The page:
Afferents to Atoms: Your Experience of Touch | By Alex Cojocaru

What are you touching right now? Probably a set of clothes, a pair of shoes, perhaps a computer mouse. Maybe one or two other things.

Before we can explore the thought-provoking ideas I want to touch on, here’s a bit of high school review. Tactile sensation is as familiar to us as any of the other traditional senses, and with good reason. It’s effective for obtaining information about your environment, picking up and manipulating objects, and if you include pain and temperature, it’s also a valuable mechanism of protection. Like too many other physiological marvels, tactile sensation and perception are easy to take for granted. But what does it really mean to touch something?

From a physiological point of view, your experience of touch – let’s say in the hand – could begin with a distortion of the skin on your fingertips. Pretty much any disturbance you can nominate activates a unique receptor or group of receptors. It can be a stretch, poke, pressure, vibration, or other occurrence that activates a corresponding receptor. In fact, even your limb position has a special class of receptor devoted to its detection, called proprioceptors. Try it right now: without looking down, visualize the position and angle of every joint in your body.

A handful of the amazing receptors constantly feeding your brain information

After a receptor is activated, the neuron connecting to it depolarizes (or “fires”) and the signal shoots up into your spinal cord, whereupon it takes one of several vertical paths to your brain. In your brain the signal is propagated by one or more neurons and ultimately gets projected onto your brain’s sensory cortex.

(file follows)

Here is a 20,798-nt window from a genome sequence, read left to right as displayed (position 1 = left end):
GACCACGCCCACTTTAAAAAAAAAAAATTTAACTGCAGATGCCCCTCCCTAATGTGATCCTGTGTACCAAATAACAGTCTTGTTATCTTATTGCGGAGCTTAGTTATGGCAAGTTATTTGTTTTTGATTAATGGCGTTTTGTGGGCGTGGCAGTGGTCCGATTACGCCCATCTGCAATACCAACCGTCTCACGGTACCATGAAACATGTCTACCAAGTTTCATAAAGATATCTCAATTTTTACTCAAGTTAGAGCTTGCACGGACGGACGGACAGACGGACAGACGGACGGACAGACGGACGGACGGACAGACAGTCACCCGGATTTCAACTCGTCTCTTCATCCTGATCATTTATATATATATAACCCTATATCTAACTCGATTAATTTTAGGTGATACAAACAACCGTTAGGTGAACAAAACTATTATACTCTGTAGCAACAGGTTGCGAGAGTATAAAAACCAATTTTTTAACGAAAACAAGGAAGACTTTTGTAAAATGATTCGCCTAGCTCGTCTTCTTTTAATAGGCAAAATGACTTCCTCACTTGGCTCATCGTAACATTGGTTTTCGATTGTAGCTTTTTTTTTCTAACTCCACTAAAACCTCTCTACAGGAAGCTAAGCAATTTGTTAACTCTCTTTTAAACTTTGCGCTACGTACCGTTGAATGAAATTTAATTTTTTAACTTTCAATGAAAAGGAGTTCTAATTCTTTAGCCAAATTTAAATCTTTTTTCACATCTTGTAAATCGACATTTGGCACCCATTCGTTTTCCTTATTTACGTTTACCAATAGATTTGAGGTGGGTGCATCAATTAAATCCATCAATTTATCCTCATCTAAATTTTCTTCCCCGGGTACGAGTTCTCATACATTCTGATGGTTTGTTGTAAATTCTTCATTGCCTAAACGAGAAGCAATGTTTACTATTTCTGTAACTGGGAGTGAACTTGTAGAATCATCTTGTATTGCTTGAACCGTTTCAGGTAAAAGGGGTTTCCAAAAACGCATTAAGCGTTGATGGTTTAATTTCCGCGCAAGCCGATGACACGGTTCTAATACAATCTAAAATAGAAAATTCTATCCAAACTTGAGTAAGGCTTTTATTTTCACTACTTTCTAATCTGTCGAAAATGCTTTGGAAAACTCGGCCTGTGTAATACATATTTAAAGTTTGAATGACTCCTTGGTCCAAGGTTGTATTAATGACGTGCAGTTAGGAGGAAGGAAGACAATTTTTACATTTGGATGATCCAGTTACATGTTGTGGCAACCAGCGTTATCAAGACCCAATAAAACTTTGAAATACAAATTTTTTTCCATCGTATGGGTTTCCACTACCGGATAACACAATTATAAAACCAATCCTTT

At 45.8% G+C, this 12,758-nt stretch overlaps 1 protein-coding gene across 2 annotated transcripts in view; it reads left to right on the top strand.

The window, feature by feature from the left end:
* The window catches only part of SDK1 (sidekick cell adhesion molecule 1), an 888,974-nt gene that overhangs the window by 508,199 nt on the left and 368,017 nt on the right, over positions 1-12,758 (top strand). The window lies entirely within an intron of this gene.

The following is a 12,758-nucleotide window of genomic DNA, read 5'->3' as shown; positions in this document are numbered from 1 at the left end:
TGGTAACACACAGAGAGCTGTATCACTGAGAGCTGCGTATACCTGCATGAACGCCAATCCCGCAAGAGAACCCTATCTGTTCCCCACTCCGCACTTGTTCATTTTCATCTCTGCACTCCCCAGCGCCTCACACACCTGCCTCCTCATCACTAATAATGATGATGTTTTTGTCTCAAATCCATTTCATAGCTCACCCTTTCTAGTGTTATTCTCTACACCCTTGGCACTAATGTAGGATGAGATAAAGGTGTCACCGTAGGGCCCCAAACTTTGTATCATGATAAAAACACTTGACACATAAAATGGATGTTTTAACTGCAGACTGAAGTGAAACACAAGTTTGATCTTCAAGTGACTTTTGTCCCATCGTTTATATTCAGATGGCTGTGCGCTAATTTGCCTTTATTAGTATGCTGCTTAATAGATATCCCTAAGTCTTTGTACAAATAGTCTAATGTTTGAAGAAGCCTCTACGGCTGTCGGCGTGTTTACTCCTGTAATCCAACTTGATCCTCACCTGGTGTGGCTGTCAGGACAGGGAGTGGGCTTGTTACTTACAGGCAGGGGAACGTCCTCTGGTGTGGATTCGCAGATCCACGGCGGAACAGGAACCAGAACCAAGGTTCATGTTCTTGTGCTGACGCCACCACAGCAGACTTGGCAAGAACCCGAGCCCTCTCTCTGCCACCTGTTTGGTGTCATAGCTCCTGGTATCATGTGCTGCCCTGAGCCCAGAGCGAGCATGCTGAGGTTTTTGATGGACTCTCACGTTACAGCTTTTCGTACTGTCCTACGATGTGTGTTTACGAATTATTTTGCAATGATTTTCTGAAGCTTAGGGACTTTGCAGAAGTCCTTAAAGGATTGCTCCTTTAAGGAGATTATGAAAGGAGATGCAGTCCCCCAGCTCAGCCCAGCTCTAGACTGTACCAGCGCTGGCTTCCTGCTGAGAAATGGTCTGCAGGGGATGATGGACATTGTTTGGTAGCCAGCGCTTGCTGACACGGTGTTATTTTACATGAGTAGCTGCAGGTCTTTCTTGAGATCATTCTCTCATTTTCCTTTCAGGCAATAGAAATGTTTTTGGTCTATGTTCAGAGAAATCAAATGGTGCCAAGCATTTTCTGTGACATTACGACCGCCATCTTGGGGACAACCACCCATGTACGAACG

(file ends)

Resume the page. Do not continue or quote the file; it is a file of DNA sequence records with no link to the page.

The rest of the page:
But hold on.

What causes that distortion of the skin, anyway? It happens when you, for example, press your fingertip against some object such that your skin and the object can’t occupy the same space, right? That means that 1) one of them changes shape until 2) the forces equalize and you can’t keep pushing into the object. But why can’t your finger and the object occupy the same space? After all, recall that matter is mostly empty space. If the nucleus of an atom were 2 centimetres across, the nearest electron would be about 100 meters away. Do the math and you’ll see that only about 1/1012 (one trillionth) of the volume to the nearest electron is actually occupied by mass. That’s 0.0000000001%, much less than a thousandth of a pixel on your whole monitor.

And the electrons are basically delocalized fluff around the comparatively massive nucleus. Matter is mostly empty space.

 

Pictured: something that’s WAY off scale

The reason you can’t push right through something with your finger is because the electron clouds surrounding every atom clash once the atoms get within a certain distance of one another. Electrons are negative, and negative charges repel other negative charges. This is called the electromagnetic force and it can be observed when you push two magnets into one another with the poles that repel. If they’re strong enough magnets, you cannot get them to touch no matter how hard you push.

Cow magnets: strong enough to keep dumb quadrupeds alive

You might have heard that gravity is the weakest of the four fundamental forces of our universe. It’s hard to believe when gravity is the one force you experience most often. But keep in mind that the gravitational field you observe is the result of 6×1021 (six sextillion) metric tonnes worth of planet beneath your feet. And by rubbing a balloon against your hair for a few seconds, you can easily overcome it with electrostatic forces as you attract and lift a feather. The bottom line is that no matter is touching when you see two objects touching. No matter is contacting other matter when you grasp a doorknob in your hand and feel it turn. None of your atoms are touching any of your other atoms. Ever.